There are a few limitations to the present study which should be considered. Due to the spontaneous nature of the experiment, it is difficult to control the different categories of unexpected sentence endings that are produced. For example, the speaker could potentially produce an unexpected sentence ending that was within the same category as the expected word (e.g. I took my dog for a stroll), or an unexpected sentence ending that was within a difference category (e.g. I took my dog for a drink). N400 amplitudes increase when the unexpected word is both unexpected and within a different category from the expected word39,40, so subsequent studies with a greater number of trials could potentially distinguish between responses to these different sentence categories.

In addition, N400 amplitudes could potentially differ within the “unexpected” condition in the present study, since the N400 is reduced when the preceding words show greater semantic association with the final words (Kutas & Van Petten, 1988)41. Differences in the prosody of the final word could modulate N400/P600 amplitudes42, and the repetition of sentences within the present experiment (i.e. each sentence being present within the “expected” and “unexpected” conditions for each block) could also account for some of the variance in the N400/P600 amplitudes that were measured.

Since there is considerable noise in computing correlations from single-trial amplitudes, increasing the number of participants and trials could additionally improve the ability to identify statistically significant effects, including improving the ability to distinguish whether the absence of a relationship between lower alpha band responses and the P600 is due to a lack of statistical power, or differences between the degree in which the N400 and P600 responses are modulated by the experimental stimuli. For example, the N400 appears more directly modulated by semantic incongruities, while the P600 response generally appears to reflect the reprocessing of syntactic anomalies12,43,44. In addition, the differences in amplitudes observed in the present study (derived by identifying the peak time point of the overall average) may appear either due to a decreased amplitude of the N400 component, a change in latency of the N400, a change in its shape, or a combination of these factors45.

The hyperscanning context introduces important additional considerations which can influence the results. While the speakers within the present study were instructed to minimize facial expressions (to reduce motion artifacts), it is possible that subtle visual or auditory cues appeared following the task instruction or following the appearance of the sentence, which may have prepared the listener for an expected or unexpected sentence ending. In this circumstance, the listener could potentially anticipate an unexpected sentence ending, which would result in a reduced N400 effect.

The present study may motivate further research aimed at understanding ERP responses that appear within complex social environments. For example, the P300 ERP response is robustly present following rare tones that appear within a series of frequent tones46,47. The response is thought to represent a reorganization of brain networks involved in representing and responding appropriately to the unexpected event48. However, it is unclear whether this canonical P300 response is observed within complex social settings (e.g. when the phone rings or when someone calls your name), or whether a fundamentally different response appears within such settings. The same question is important to ask of the N400 response. However, the spatial topography and time course of the N400 in the present study appears qualitatively similar to the canonical N400, suggesting that similar processes may emerge within traditional experimental contexts and our extemporaneous social setting.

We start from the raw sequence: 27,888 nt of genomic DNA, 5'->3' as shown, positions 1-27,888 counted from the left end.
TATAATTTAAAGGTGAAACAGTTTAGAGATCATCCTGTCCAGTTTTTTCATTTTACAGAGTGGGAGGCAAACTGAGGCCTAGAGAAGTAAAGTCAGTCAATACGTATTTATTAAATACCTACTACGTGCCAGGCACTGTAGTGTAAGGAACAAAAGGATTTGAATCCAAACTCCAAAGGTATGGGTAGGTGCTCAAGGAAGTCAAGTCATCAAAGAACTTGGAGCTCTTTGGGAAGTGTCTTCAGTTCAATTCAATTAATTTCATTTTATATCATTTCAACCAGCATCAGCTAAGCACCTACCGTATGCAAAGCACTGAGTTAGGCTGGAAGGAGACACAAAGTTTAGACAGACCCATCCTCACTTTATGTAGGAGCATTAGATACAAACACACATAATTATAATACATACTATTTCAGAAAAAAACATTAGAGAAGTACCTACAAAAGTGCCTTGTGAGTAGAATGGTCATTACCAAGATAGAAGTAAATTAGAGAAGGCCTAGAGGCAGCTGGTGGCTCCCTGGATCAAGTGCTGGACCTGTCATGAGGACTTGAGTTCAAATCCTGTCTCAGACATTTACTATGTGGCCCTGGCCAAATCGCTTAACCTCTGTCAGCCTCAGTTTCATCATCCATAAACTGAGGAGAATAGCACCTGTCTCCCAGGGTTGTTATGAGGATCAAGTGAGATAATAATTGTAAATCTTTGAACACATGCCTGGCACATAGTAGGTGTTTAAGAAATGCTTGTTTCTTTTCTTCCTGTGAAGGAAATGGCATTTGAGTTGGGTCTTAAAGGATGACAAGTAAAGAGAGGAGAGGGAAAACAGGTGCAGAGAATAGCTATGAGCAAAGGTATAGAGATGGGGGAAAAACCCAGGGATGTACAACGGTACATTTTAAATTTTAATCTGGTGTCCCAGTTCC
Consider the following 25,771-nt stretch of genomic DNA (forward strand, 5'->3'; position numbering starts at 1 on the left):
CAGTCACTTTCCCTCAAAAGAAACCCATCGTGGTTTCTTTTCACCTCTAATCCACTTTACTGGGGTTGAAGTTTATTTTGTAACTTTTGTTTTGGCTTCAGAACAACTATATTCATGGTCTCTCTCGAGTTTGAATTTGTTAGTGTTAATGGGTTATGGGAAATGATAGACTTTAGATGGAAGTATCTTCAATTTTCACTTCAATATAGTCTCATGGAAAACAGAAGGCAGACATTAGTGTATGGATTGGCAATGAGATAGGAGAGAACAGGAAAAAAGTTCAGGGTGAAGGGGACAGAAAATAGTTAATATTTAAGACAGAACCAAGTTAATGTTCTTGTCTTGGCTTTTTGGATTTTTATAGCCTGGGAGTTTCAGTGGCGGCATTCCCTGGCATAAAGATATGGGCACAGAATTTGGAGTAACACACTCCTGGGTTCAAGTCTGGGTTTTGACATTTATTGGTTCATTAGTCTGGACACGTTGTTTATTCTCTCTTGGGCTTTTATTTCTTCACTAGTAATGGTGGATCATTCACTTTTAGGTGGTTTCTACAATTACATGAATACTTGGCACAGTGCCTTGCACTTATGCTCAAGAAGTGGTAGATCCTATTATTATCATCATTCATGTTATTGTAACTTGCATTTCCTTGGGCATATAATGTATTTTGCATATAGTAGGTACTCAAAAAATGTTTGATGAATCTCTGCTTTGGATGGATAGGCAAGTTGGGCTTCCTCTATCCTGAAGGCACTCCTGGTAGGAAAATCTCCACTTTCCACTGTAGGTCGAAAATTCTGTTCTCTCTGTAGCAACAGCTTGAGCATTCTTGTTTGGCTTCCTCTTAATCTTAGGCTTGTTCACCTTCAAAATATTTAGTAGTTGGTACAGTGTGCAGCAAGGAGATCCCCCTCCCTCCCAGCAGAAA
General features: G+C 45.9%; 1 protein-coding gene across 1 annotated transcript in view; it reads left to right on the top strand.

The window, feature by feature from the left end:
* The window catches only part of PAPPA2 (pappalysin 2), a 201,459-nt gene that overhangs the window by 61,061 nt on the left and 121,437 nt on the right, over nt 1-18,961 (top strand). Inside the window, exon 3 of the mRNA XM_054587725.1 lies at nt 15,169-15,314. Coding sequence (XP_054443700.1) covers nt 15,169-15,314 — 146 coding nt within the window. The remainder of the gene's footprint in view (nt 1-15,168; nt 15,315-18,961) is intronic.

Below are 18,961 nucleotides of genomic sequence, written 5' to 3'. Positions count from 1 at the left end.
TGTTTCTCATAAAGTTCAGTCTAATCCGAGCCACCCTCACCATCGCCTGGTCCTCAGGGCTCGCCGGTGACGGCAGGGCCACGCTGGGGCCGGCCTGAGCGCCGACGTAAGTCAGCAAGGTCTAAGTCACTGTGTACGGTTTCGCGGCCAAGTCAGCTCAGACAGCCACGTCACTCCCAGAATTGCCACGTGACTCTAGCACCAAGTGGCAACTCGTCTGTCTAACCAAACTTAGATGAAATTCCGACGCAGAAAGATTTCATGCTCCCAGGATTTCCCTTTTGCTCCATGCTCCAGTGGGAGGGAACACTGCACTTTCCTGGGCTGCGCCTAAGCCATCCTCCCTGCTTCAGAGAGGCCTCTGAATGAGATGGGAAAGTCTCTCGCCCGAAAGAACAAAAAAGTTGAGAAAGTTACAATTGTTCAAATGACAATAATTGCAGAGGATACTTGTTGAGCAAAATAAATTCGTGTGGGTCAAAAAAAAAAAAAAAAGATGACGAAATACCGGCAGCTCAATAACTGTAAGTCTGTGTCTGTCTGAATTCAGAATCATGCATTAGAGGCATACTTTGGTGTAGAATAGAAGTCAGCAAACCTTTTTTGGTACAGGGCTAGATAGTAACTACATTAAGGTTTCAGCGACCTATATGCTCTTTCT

The N400 effect is generally observed following semantic incongruity, with the semantic incongruity often presented visually as a series of words on a computer screen, or aurally, as a series of recorded words through speakers1. However, the N400 response has also been observed to more complicated incongruities, such as viewing incorrect mathematical equations (e.g. 8 × 5 = 35)49, or viewing unexpected actions50. In addition, the N400 effect has been observed using pictures51, American Sign Language, pseudowords, and lists of items41,52. As far as we are aware, the present study is the first to demonstrate the presence of an N400 response to unexpected sentence endings that were generated extemporaneously and spoken aloud in real-time to the listener. The presence of an N400 response in this context is encouraging with respect to our abilities to leverage this ERP component, as well as other well-defined ERP components such as the P300 and P600, to understand brain processes in social contexts.

Data availability

The de-identified data will be publicly available within COINS open source software (http://coins.mrn.org/dx).

Additional information

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Acknowledgements

Thanks to Emily Leslie for designing the experimental stimuli. Supported by NIH grants R01EB005846, P30GM122734 and 5P20GM103472, and NSF grants 1539067 and IIS-1318759.

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Affiliations

  1. The Mind Research Network, Albuquerque, NM, USA

    • David A. Bridwell
    • , Sarah Henderson
    • , Marieke Sorge
    • , Sergey Plis
    •  & Vince D. Calhoun
  2. Department of Electrical and Computer Engineering, University of New Mexico, Albuquerque, NM, USA

    • Vince D. Calhoun

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Contributions

D.B. and S.H. were involved in conception and design of research; D.B. and M.S. analyzed data; D.B., S.H., M.S., S.P. and V.C. interpreted results of experiments; D.B. prepared figures; D.B. drafted the manuscript; D.B. and V.C. edited and revised the manuscript; S.P. and V.C. supplied materials; D.B., M.S., S.H., S.P. and V.C. approved the final version of the manuscript; D.B., S.H. and M.S. performed experiments.

Competing Interests

The authors declare no competing interests.

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Correspondence to David A. Bridwell.

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https://doi.org/10.1038/s41598-018-31038-9